Maybe it’s just me, but thanks to some free spare time at night and a selective OCD, I’ve noticed little things that DJs do that get at me. Some of these things I used to do myself until I started watching my own videos and cringed at my own work, so some of this comes from experience; others comes from seeing DJs saying “I never thought about that.”
That being said, here’s the top 10 hints/tips that I’d like to offer. Some are common sense, but it never hurts to revisit!
10) Banners at weddings or corporate events
It’s 2012 and this topic has been beat to death. However, I stand by the rule that if you’re good enough, people will remember you. NO ONE will look at a banner and say “Oh, will you look that that? That’s a DJ, I didn’t know. Get his card before we forget what he does as he’s playing music. Want to plug your name in? Do it on video screens as a logo in the corner during music videos or live video, or maybe at the end of the event on a full screen as people leave.
Remember when you got married and the pastor said “Dearly beloved, we are gathered here today in honor and celebration of the marriage of Mr. and Mrs. Smith. I am here with the So and So Church of God. Please let me know if you need an officiant for your wedding….” at your wedding? No. It’s tacky.. and it’s just as tacky when you do it.
MAYBE during introductions, but why? See the previous post. Introduce yourself as a host, not as a company. Besides, this makes you more personable.
8) Inappropriate lights
I swear if I see more green or red lasers aimed at couples during a first dance, I will kill someone. Aside form the fact that it annoys the hell out of a photographer or videographer, it looks tacky.
The same goes for green floods on people during important dances.
One should learn a bit about color psychology and how various colors affect skin tones in order to create an amazing light show. Select your lights carefully and make each light count!
7) Lit up facade but a plain room
Lit up facades can look very sharp, but when you’re in a room with NO uplighting and NO lights on the head table, then that’s a subtle “I’m better than everyone in here.”
Why would you “pimp out” your area while the bride and groom sit in darkness? What better way to pull the spotlight from them and focus it on you at all times than have you brighter than a Christmas tree?
I am personally adding a custom lit up facade, but only on weddings with under table lighting or uplighting, and I’m putting lighting on the head table as well.
6) Let me get your attention for this one…
I keep hearing “Can I have your attention, please?” Well, duh. Who says that on the mic and the crowd reacts with a loud “no?” If you have zero idea on how to get the audience’s attention without asking for such, then I heavily recommend Randy Bartlett’s 1% Solution DVD series. You will learn all this and so much more.
This also applies for anything similar, including tapping on the microphone. Nothing screams amateur more than that.
Ugh, I even saw a DJ do that and say “Is this thing on?” I don’t know, you tell me… haha.
5) Hoooolllllddinnnggg youuurrrr wooordddsss.
Basic MC101, or so I thought. I’ve seen videos of “seasoned professionals” whooooo taaaaallkkkkk liikkkee thiiisss when trying to accent announcements. If it’s for a thematic approach (I once did this during a circus themed prom), I could see such; for a wedding? Ugh.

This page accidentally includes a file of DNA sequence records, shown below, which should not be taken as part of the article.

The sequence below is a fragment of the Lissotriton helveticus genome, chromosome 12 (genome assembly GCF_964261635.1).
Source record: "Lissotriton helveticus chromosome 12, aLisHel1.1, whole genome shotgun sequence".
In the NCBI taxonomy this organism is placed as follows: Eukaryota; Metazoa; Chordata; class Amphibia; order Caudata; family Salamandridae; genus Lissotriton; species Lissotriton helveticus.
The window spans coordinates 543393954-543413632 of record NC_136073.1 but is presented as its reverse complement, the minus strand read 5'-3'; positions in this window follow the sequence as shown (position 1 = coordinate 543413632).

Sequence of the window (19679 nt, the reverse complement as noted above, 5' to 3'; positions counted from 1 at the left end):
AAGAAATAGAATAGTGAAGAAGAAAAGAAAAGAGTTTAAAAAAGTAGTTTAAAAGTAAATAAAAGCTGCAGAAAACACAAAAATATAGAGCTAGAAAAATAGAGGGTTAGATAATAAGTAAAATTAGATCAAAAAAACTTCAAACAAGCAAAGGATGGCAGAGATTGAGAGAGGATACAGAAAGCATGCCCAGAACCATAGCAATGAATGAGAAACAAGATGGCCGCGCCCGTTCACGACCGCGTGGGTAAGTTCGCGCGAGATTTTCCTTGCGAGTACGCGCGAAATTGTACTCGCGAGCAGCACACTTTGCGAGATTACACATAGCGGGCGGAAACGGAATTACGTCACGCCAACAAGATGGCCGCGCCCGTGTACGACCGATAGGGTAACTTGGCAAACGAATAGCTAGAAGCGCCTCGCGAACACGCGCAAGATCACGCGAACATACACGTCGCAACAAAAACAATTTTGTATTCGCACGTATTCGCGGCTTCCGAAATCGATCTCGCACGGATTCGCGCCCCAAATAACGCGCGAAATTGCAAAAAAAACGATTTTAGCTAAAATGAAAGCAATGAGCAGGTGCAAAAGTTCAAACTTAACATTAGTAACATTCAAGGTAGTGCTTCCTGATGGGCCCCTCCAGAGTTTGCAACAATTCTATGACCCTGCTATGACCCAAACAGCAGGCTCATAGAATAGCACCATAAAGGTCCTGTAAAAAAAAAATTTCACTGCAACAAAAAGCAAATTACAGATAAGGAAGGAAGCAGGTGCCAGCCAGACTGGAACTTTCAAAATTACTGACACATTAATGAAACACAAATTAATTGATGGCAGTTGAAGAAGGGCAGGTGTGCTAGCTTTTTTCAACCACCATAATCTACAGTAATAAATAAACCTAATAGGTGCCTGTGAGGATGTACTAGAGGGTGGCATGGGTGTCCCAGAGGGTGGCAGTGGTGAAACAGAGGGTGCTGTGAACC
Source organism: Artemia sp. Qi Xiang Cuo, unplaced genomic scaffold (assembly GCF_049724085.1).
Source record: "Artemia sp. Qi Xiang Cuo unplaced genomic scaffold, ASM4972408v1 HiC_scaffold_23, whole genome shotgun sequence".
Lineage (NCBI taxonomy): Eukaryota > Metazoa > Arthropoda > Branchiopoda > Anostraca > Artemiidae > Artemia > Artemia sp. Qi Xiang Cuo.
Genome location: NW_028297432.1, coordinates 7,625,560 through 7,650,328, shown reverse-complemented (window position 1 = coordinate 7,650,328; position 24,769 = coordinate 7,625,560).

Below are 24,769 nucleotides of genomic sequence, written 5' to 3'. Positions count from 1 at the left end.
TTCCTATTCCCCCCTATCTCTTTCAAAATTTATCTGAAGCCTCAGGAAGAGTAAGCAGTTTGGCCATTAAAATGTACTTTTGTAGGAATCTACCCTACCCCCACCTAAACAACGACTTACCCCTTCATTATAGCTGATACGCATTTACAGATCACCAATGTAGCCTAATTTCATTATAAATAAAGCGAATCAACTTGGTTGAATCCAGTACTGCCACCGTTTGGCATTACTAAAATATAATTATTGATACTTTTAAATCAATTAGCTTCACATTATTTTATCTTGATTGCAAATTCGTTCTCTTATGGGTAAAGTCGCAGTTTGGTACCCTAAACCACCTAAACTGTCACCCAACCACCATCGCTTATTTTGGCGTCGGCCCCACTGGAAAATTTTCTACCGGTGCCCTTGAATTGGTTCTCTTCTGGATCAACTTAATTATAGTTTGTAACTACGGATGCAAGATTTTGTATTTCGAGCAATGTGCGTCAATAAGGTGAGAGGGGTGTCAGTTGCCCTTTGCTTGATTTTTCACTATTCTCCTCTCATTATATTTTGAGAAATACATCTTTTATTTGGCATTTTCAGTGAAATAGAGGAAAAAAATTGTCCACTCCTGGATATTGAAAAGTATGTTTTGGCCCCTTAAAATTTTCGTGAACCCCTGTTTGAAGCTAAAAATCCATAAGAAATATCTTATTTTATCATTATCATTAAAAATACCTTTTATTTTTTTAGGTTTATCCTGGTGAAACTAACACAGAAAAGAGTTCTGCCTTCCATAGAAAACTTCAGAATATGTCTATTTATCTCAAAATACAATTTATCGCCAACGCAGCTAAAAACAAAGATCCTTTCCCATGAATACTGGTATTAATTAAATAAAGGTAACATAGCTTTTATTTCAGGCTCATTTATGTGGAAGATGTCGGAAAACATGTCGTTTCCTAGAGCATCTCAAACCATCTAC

This also includes talking in staccato. This is where. You. Announce. One. Word. At. A. Time. With. A. Brief. Pause. In. Between. And. Accent. ON. FIRST. SYLlable.
4) Bunch of blinking dots.
I own some LED lights that throw “dots” (actually beams) on the floor. Gobos aren’t always noticed by the crowd, especially with haze, but they’re nice to have, too. However, a show of NOTHING BUT LED lights that throw tiny dots all over the floor looks horrible.
Remember that variety is the spice of life. Invest some of that money on floods to fill the dance floor with a nice even color. This is even more important for school dances– unless you like the venue lights on.
3) Students, not kids.
Want to make yourself look like an old fuddy duddy and not a super-cool-awesome-high-five DJ that will rock a prom/homecoming/etc? Call them kids and not students. This isn’t just during the performance, this is in ALL aspects of the process: marketing, sales, planning, event, AND followup.
Seriously, please don’t do it. It’ll make you sound like Mr. Rogers.
2) It’s not just a bridal party…
…It’s a wedding party. Unless you’re talking about the bride’s party specifically (or the groom’s party), then remember to say WEDDING and not bridal. I’ve heard way too many introductions that have “help me welcome our bridal party.”
Props to Peter Merry for driving this point home. It made me have a V8 Moment.
1) Cable management
The best setups can look like *** with poor cable management. I suck at cable management for the most part, which is why my wife handles it. Take the extra 10, 15, or 30 minutes to really sharpen your setup. Remember the banner deal? This IS your banner. Your setup is the visual representation of your company and having wires everywhere screams “I’m sloppy and I suck!” You could be the world’s best DJ but ultimately you’ll be an eyesore in their photos!
And that’s my small OCD list. Take a look at your own videos (and search on YouTube) and see if you see the same, or other nitpicks of your own!
Filed Under: Performing, School Dances, Weddings
Leave a comment